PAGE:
Fighting Crime With Flower Power
Sure, most parts of the U.S. may be headed for a long winter, but spring will eventually come! And with it comes an opportunity to fight crime.
Here’s a new concept: battling the bad guys with Bougainvillea? Foil felons with Fuchsias, and chase criminals with Camellias? Can flowers actually help prevent crime at your property? The answer is “yes.” Flowers and landscape plants can not only beautify your property, but can be an effective crime fighting tool as well.
Historically, we have relied on methods of security that are of the “target hardening” variety such as locks, gates and iron bars to prevent crime. These visible security devices are valuable, but sometimes limited in their effectiveness. Today, many are turning to the softer side of crime prevention, and complimenting locks and deadbolts with landscape plants, flowers and other design features to provide an additional layer of safety and security.
CPTED focuses on how the environment contributes to the crime rate, and incorporates design features to remove the opportunity for crime. Crimes occur because there is opportunity for the criminal to commit the crime. Many times the physical design of one property offers more opportunity than the next for the criminal to operate. By incorporating CPTED, you can lessen the opportunity for crime, making your property a less attractive target for criminals.
The one aspect of CPTED, Natural Surveillance, is that criminals feel less comfortable in areas where they are being watched, or may be seen. Keeping shrubs and trees trimmed to maintain the feeling of openness and visibility makes the criminal element feel like they are at risk of getting caught. On the other hand, legitimate users of an area feel safer because they can see what is going on around them and can see potential threats and respond quicker. A property with overgrown and unkempt landscape is an invitation for criminals.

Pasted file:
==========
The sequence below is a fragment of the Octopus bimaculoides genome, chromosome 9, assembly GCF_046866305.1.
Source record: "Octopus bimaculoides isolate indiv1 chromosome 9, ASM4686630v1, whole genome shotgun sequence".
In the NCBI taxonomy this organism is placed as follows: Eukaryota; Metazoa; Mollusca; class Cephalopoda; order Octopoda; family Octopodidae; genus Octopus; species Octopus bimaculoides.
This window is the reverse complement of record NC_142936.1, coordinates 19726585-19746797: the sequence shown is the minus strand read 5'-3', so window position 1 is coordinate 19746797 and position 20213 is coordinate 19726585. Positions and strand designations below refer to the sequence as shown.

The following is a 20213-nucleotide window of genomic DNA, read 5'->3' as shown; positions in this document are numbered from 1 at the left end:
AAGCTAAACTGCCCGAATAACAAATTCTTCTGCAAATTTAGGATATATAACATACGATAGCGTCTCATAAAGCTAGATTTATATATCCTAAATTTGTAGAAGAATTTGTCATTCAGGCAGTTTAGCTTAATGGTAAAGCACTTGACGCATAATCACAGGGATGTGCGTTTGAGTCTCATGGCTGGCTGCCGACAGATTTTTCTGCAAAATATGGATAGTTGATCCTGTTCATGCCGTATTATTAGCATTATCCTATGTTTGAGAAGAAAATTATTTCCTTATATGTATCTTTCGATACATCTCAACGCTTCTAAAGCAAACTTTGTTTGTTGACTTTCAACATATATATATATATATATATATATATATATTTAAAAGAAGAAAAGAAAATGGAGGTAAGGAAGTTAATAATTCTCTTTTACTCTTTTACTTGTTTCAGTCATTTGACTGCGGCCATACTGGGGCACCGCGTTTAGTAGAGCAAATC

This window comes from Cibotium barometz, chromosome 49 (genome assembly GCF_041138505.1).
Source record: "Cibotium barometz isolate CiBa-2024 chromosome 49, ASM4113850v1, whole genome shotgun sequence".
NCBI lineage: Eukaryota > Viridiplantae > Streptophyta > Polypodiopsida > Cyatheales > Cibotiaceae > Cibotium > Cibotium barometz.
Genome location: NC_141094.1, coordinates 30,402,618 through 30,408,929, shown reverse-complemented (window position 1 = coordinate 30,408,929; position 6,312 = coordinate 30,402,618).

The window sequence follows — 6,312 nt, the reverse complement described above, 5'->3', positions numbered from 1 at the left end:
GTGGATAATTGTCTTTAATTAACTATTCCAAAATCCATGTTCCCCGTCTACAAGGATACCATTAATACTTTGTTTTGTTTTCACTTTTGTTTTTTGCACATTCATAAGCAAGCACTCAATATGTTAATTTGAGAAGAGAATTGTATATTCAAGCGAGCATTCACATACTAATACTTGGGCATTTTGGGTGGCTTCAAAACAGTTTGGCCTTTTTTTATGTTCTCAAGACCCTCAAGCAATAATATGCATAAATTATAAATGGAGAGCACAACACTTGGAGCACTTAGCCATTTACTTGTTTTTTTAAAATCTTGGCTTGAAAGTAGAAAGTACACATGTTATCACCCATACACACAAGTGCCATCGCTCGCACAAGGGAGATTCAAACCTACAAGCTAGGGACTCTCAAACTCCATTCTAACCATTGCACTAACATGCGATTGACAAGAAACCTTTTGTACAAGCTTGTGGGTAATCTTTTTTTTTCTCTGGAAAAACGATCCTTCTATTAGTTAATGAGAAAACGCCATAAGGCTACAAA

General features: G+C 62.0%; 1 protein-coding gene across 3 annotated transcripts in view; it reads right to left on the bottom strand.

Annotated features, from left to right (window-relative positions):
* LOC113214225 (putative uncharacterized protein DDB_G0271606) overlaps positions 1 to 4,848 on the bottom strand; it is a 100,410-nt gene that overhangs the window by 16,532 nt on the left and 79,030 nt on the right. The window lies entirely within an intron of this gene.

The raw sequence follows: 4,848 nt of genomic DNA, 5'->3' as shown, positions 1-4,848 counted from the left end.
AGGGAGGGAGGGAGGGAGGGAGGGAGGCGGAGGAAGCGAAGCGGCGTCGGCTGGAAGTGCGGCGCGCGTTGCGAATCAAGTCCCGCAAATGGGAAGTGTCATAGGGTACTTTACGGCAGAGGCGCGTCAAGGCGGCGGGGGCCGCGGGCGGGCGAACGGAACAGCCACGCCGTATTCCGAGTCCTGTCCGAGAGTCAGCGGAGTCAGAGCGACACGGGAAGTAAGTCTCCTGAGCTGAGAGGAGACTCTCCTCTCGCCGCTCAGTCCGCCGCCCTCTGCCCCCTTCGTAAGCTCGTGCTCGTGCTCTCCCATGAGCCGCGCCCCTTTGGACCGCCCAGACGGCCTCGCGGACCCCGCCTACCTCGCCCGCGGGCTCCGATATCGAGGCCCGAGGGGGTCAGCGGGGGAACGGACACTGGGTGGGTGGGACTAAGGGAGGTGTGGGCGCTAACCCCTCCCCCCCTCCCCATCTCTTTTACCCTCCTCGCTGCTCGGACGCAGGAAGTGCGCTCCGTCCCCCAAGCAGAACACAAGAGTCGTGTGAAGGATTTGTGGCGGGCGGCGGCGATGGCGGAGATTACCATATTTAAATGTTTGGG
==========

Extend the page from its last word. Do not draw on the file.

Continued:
Natural Access Control utilizes landscape plants and other natural design elements to channel people away from unauthorized areas. For instance, a paved walkway lined with flowers strongly suggests the approved route to a proper entrance. A thorny vine or rose bush can restrict access to windows or a graffiti-plagued wall, and add beauty to the property as well. The goal of using landscape plants is not necessarily to prevent, but to discourage trespassing into unauthorized areas. This is accomplished in a more subtle way rather than overwhelming the environment with the presence of “hard” security measures.
Territorial Reinforcement is based on the idea that criminals feel less comfortable operating in areas where they perceive someone is in control. Territorial Reinforcement utilizes “Pride in Ownership” to send a clear message that the people responsible for a property take pride in it and will challenge someone coming there to commit crimes. Utilizing decorative pavers or colored concrete and freshly planted flowers to identify private property gives residents a sense of territoriality and projects the image that someone is responsible for the property. Criminals are less likely to commit crimes where they feel that there are people who take an interest in the property and will protect it.
Take a look around your property and decide if it offers added opportunity for crime. Is it an attractive target for criminals due to the lack of a little TLC, or does it project the image that care has been taken to maintain it? Remember, an overgrown ficus tree can offer opportunity for a criminal to operate unnoticed. On the other hand, a delicate row of daisies can be a subtle but powerful guardian, protecting your property, while looking good doing it.